Russian Grandmaster Sergey Karjakin showed the best qualities of a fighter and athlete when he played against Norway's Magnus Carlsen for the title of the World chess champion, Russian Sports Minister Pavel Kolobkov has asserted.
Reigning World Chess Champion Carlsen retained his title on Wednesday defeating his Russian challenger 3-1 in a series of tie-break's rapid games and sealing the final score of the match at 9-7.
"I would like to congratulate Karjakin with the perfect game. Unfortunately, he did not win, but he displayed a good game and outstanding qualities of a fighter and of an athlete," Kolobkov said in an interview with TASS on Thursday.
"Karjakin already told me that he would be getting ready for the rematch, which could happen in two years, and this is the right state of mood.
"I believe that he has the necessary potential, desire and expertise," he added.
On November 28, Carlsen and Karjakin finished their 12th and final game of the World Chess Championship Match in New York with a draw. Their overall score after 12 games played was tied at 6-6 and both Grandmasters went for the series of tie-break games to finally decide on the title.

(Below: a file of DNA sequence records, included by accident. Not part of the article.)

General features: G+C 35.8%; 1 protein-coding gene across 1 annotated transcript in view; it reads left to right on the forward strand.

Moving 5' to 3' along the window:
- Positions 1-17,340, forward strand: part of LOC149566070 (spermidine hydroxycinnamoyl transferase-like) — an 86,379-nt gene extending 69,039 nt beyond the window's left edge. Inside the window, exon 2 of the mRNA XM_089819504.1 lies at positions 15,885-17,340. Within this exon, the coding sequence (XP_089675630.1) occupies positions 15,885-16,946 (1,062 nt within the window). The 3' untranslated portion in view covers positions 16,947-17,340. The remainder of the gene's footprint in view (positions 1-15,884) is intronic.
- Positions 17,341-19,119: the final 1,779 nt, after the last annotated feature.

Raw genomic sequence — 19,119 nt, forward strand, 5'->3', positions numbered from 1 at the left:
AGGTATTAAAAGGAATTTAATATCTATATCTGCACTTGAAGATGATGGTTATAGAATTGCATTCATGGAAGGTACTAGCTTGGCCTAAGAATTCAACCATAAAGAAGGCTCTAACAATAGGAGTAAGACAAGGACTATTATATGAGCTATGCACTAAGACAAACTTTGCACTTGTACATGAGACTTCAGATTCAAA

Wednesday's tie-breaker in New York was the third in the history of chess championships. The first one was in 2006, when Russia's Vladimir Kramnik beat Bulgaria's Veselin Topalov and the second one was in 2012, when Israel's Boris Gelfand was defeated by India's Viswanathan Anand.
Carlsen, who also celebrated his 26th birthday on Wednesday, became the 16th World Chess Champion after beating Viswanathan Anand in 2013 and defeated the title twice since then.
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